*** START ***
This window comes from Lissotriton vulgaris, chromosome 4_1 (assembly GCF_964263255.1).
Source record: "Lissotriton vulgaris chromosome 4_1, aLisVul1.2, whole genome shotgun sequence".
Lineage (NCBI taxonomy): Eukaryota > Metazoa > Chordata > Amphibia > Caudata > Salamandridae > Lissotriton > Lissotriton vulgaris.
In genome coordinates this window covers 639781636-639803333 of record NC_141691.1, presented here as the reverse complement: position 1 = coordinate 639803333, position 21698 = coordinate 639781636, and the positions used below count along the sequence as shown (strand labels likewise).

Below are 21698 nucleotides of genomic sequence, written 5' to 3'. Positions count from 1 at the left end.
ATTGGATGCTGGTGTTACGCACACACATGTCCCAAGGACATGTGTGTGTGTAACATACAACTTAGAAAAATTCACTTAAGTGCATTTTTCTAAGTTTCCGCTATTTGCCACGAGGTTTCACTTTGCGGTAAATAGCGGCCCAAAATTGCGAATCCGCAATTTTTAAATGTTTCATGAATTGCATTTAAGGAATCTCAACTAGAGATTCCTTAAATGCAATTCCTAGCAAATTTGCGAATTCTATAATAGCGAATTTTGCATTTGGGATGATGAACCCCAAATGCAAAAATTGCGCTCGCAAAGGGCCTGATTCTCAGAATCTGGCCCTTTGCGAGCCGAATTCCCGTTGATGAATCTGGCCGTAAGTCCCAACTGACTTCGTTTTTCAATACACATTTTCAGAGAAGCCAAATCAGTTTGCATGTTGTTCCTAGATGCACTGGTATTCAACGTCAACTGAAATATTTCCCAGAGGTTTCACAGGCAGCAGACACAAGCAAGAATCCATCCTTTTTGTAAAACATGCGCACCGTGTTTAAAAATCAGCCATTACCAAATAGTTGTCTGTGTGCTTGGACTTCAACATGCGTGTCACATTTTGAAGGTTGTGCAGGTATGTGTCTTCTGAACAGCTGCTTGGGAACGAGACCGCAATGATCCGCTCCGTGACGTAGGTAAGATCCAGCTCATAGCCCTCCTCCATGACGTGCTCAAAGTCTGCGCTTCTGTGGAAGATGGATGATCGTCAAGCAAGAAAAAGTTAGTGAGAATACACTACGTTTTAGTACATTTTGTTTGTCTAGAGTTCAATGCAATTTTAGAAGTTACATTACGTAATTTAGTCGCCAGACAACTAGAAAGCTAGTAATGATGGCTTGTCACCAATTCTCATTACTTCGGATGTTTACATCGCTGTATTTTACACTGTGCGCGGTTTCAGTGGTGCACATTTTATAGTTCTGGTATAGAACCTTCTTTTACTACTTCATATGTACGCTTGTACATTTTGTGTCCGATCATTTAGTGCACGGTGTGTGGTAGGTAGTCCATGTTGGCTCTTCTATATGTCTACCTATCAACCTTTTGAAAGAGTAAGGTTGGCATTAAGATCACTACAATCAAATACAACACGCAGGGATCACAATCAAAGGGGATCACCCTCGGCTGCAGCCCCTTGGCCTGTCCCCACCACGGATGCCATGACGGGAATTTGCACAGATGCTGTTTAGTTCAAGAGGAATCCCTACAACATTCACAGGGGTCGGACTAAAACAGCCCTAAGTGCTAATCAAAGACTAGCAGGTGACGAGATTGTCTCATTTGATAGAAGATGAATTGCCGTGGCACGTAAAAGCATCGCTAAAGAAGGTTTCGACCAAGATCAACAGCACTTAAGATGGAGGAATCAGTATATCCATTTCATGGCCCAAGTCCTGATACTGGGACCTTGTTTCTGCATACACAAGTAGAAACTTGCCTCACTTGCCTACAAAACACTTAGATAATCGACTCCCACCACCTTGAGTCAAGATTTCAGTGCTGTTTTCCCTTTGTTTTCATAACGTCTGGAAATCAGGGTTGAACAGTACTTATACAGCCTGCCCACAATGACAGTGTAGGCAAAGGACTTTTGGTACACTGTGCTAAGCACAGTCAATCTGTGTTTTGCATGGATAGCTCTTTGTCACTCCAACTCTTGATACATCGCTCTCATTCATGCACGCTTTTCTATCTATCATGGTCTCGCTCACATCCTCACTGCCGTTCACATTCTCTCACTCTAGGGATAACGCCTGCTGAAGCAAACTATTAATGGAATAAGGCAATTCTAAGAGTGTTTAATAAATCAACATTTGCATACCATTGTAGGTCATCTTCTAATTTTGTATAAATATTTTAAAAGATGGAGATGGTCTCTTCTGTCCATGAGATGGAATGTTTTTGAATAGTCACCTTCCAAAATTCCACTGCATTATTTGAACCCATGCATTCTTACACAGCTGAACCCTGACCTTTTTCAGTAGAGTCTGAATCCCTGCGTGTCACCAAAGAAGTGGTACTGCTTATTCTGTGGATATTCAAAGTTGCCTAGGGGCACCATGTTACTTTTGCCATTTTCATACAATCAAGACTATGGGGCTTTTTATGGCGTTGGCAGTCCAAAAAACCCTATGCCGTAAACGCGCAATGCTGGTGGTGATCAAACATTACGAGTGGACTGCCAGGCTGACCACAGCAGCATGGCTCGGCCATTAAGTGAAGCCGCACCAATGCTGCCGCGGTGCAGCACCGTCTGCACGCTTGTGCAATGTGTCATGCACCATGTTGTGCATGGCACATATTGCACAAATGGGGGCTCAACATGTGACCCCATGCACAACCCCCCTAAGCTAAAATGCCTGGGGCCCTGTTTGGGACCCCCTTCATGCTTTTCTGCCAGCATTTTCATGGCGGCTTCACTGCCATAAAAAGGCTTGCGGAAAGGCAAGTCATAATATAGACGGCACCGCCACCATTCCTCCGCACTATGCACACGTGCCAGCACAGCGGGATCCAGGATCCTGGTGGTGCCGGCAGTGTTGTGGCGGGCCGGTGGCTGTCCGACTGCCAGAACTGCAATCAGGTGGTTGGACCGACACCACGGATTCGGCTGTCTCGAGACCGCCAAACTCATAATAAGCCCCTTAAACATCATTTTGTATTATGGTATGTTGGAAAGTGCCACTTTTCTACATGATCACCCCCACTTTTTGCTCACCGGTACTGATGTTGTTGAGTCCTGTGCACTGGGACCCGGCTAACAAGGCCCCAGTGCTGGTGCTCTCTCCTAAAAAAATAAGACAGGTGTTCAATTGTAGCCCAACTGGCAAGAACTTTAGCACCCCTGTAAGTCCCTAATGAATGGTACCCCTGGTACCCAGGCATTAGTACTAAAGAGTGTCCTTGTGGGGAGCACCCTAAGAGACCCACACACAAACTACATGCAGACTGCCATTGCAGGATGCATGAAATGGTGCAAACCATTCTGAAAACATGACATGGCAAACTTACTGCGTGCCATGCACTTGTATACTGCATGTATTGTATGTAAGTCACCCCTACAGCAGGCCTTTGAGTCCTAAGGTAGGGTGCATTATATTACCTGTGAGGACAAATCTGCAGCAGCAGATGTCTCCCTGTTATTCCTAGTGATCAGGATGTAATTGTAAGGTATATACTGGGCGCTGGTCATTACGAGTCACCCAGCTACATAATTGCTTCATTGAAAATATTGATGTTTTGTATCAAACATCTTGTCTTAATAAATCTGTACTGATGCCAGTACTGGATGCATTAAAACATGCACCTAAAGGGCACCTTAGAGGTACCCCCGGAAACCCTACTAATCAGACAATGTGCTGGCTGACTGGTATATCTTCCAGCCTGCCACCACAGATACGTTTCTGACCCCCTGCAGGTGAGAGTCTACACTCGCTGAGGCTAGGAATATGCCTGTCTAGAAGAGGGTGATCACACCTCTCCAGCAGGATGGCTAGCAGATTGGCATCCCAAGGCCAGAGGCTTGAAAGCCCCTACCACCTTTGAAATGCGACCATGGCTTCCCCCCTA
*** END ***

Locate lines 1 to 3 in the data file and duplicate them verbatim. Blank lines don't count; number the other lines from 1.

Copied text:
This window comes from Lissotriton vulgaris, chromosome 4_1 (assembly GCF_964263255.1).
Source record: "Lissotriton vulgaris chromosome 4_1, aLisVul1.2, whole genome shotgun sequence".
Lineage (NCBI taxonomy): Eukaryota > Metazoa > Chordata > Amphibia > Caudata > Salamandridae > Lissotriton > Lissotriton vulgaris.